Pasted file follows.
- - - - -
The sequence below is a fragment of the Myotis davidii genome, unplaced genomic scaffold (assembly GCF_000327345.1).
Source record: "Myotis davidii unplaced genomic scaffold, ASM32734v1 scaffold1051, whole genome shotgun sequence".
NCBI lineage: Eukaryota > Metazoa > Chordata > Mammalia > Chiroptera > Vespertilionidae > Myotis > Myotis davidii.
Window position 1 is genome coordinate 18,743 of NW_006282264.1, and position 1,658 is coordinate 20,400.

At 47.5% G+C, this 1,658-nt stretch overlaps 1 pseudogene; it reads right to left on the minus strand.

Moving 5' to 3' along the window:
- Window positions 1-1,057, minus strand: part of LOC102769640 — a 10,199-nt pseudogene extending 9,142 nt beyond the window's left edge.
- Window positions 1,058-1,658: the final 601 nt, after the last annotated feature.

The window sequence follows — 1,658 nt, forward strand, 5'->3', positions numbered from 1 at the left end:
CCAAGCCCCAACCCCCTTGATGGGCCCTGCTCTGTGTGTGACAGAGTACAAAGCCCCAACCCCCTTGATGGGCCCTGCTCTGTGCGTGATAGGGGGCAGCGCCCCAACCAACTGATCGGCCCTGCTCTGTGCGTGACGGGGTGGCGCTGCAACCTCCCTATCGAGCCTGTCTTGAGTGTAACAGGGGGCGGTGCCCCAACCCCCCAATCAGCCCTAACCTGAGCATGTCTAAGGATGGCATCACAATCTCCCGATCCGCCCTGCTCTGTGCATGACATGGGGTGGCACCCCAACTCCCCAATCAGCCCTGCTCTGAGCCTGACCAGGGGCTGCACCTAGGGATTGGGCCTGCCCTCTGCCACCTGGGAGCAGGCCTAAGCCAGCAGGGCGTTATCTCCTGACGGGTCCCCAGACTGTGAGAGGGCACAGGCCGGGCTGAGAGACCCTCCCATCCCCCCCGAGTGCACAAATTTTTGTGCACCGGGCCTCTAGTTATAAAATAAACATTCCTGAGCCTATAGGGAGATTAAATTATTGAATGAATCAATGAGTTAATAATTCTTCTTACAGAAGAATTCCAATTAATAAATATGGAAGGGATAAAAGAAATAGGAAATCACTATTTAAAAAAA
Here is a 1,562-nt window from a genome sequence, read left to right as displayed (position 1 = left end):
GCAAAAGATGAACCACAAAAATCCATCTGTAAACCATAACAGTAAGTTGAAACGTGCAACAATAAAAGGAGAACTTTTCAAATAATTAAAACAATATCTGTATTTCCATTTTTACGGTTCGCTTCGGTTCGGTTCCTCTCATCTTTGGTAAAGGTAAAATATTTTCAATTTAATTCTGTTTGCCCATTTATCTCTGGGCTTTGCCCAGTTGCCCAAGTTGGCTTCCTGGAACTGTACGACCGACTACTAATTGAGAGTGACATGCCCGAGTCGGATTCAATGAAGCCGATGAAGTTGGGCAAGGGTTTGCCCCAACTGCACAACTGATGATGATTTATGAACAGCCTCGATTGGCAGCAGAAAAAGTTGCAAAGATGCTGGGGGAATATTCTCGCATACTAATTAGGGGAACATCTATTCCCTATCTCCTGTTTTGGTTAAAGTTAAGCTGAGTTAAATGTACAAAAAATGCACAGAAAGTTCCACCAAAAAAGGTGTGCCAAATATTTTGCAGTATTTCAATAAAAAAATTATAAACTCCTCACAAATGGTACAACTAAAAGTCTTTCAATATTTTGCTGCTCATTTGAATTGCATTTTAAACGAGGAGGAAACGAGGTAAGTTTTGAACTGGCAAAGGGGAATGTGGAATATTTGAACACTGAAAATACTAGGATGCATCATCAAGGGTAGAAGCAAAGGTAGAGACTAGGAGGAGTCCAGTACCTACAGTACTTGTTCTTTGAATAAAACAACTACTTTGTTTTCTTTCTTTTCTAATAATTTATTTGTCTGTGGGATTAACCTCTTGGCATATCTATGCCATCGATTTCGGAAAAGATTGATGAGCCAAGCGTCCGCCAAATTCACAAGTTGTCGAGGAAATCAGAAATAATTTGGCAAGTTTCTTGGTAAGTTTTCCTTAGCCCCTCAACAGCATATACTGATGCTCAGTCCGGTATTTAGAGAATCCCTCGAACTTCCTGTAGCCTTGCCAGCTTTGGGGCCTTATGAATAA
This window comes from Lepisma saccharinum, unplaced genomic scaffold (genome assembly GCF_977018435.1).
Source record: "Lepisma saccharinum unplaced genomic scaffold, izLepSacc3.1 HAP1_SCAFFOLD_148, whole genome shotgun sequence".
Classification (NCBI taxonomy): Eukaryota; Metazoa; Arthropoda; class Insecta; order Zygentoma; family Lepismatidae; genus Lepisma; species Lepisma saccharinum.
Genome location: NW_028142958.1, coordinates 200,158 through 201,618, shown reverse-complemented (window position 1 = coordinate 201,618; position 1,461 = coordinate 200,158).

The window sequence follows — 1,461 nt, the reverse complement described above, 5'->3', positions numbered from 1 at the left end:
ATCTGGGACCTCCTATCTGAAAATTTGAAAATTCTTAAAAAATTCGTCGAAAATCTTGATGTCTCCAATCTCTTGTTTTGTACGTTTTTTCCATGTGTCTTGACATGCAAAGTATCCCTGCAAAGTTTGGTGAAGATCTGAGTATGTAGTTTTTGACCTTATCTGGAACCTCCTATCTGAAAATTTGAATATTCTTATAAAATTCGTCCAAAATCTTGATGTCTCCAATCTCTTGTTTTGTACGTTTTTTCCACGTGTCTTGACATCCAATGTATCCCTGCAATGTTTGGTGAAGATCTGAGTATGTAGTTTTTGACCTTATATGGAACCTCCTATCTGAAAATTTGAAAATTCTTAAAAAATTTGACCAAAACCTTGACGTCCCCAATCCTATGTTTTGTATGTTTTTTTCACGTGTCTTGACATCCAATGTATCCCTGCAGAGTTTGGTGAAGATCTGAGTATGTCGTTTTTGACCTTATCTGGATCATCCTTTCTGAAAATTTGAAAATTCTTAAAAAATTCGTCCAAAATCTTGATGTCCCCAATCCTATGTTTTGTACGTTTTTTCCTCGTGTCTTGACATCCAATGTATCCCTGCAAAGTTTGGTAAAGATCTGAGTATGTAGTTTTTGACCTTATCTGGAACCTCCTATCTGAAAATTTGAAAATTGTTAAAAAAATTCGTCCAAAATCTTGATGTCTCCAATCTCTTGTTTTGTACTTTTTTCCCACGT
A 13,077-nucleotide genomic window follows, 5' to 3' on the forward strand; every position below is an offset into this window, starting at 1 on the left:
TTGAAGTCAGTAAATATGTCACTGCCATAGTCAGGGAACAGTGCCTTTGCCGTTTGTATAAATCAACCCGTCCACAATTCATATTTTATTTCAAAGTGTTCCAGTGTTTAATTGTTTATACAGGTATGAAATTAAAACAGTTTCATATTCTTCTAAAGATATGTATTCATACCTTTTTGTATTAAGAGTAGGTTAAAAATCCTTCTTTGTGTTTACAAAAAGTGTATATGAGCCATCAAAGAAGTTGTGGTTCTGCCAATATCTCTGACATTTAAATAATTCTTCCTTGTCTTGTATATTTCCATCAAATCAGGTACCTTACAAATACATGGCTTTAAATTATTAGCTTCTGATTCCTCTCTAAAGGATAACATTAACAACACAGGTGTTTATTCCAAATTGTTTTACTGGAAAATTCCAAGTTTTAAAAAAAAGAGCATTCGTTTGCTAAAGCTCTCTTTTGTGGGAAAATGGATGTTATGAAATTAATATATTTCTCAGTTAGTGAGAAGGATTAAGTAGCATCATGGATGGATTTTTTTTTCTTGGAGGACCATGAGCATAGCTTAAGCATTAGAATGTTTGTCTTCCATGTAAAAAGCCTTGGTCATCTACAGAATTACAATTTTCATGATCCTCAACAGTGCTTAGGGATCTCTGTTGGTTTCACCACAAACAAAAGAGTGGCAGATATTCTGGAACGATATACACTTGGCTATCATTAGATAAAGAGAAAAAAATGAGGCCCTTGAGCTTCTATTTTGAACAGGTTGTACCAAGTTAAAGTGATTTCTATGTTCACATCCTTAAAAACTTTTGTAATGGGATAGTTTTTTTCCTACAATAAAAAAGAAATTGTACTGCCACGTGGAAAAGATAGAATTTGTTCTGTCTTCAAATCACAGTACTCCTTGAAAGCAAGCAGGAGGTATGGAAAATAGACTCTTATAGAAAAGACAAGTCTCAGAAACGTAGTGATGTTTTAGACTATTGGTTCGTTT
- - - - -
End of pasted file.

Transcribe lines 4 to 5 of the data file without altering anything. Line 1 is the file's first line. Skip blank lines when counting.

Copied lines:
Window position 1 is genome coordinate 18,743 of NW_006282264.1, and position 1,658 is coordinate 20,400.

At 47.5% G+C, this 1,658-nt stretch overlaps 1 pseudogene; it reads right to left on the minus strand.